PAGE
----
Anubis: An Android Banking Malware to Watch Out For

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Last year, a banking Trojan called Anubis made headlines. It made its way to Android devices via infected downloads and apps from the Google Play Store. The malware would ask permission to use a device’s accessibility service, and then it would steal login credentials to payment cards, e-wallets, and banking apps.

After a few months of hiatus, the Android malware is making its way back into smartphones. It still targets banking apps, stealing passwords for them. But the good news is you can protect yourself from this Android malware.

How to Protect Yourself from the Anubis Android Malware

So, how can Android users protect themselves against the Anubis Android banking malware? Here are a few ways:

1. Use Your Device’s Advanced Security Features.

If your smartphone supports password or fingerprint recognition, then enable it. These features are very handy, especially if you accidentally leave your phone on the counter at a café or if it gets stolen. Cybercriminals would not be able to penetrate through your first line of defense.

2. Encrypt Your Data.

Have you already set your smartphone to encrypt your data? If not, now is the time to do so. Encrypting your data is very useful when it comes to protecting sensitive information, be it business emails or banking credentials.

3. Back Up Your Device’s Data.

It would be great if you connect your smartphone to its assigned cloud service. This way, you can easily and conveniently back up your data. But if you don’t trust the cloud, make sure that you connect your device to your computer to regularly sync data and preserve important files and documents.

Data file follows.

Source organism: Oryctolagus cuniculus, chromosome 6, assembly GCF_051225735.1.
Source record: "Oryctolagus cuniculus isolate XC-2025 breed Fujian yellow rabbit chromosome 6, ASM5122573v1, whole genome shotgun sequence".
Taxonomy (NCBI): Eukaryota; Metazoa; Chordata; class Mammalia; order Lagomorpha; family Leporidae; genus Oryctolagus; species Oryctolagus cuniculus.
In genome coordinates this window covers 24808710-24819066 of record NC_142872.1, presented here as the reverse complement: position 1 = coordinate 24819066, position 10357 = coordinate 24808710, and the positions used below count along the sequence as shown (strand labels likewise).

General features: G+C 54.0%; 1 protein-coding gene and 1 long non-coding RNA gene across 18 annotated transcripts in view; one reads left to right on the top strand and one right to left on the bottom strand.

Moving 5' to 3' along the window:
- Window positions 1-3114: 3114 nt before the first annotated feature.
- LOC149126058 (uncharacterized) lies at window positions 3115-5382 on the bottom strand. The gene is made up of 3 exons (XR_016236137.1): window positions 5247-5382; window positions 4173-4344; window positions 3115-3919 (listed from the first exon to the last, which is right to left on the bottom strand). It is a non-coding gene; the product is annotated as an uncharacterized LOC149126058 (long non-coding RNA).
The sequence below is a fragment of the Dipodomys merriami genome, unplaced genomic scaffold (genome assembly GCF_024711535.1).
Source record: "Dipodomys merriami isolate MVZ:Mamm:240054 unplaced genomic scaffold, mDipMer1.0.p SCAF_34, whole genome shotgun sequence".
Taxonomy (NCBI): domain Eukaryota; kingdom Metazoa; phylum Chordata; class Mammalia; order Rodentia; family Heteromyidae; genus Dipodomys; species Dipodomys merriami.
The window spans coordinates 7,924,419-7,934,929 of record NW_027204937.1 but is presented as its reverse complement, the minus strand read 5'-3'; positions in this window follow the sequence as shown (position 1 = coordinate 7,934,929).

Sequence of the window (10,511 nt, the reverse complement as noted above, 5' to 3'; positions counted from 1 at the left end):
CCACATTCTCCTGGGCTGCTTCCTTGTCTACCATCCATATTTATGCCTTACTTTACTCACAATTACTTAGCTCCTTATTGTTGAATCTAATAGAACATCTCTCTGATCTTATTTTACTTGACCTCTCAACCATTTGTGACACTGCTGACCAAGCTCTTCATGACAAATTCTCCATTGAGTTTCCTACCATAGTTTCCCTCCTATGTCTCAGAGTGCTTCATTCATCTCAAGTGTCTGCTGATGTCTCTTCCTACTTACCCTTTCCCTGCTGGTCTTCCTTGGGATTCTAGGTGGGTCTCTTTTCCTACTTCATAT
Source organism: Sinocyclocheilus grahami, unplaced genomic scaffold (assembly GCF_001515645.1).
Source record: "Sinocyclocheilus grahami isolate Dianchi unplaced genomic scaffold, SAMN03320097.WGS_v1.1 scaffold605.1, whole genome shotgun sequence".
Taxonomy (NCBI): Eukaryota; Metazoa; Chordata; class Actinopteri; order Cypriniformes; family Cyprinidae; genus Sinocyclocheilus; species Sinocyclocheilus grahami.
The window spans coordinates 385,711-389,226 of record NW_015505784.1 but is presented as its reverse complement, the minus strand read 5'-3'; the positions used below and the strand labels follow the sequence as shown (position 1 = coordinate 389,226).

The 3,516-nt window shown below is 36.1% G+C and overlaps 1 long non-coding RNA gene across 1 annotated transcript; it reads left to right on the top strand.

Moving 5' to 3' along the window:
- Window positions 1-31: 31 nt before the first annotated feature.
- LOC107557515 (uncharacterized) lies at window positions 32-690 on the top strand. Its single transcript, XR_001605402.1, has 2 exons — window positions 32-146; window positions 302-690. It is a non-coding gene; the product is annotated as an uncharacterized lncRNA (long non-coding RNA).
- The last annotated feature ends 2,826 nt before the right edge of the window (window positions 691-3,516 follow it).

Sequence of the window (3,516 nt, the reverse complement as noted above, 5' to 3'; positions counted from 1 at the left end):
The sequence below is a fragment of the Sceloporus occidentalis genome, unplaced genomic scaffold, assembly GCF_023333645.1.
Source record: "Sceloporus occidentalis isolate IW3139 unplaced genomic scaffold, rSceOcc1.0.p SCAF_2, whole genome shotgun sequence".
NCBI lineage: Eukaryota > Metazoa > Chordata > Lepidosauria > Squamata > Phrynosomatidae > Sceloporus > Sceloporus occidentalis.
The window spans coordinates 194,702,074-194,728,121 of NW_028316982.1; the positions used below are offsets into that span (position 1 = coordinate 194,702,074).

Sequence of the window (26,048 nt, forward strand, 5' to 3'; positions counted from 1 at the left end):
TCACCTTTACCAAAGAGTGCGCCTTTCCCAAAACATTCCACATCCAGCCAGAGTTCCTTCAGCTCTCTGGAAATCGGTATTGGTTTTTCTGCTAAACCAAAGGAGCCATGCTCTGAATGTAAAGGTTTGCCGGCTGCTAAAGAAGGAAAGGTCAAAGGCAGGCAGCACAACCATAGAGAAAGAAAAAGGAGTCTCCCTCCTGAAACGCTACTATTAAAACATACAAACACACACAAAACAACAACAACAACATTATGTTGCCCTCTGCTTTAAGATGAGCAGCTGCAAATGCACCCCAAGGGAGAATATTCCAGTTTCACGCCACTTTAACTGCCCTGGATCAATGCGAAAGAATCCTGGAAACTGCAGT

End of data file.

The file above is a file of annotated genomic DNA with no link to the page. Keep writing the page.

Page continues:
4. Avoid the Installation of Third-Party Apps.

If you are using an iPhone, then you don’t usually have enough choices. However, Android users do. They can get any app they want, regardless of whether it’s from Google Play or from an external source. To ensure you don’t download a malicious app, make it a habit to read reviews. Also, if an app asks for access to your personal data, do not consider downloading it.

5. Use Public WiFi Carefully.

We understand that you don’t want to use up all your data. But it is worth noting that public WiFi networks lack security and encryption features. So, if you ever connect to one, try not to transmit sensitive data or make financial transactions.

6. Update Your Android Operating System Regularly.

As soon as you get a notification that an Android update is available, do not ignore it. Instead, charge your phone, get rid of unwanted files, and install the update as soon as possible. An update often comes with security patches and features that can keep your smartphone protected against prying eyes.

7. Download an Antivirus App for Your Device.

If possible, download an antivirus app for your Android device. This way, once a malicious app successfully gets into your device, the antivirus app can prevent the infection. An antivirus app that we highly recommend is Android cleaning tool. This app checks all downloaded and installed apps. It also prevents malware and viruses from getting access to your private data, particularly your saved credit and debit card information.

Other Android Banking Malware and Trojans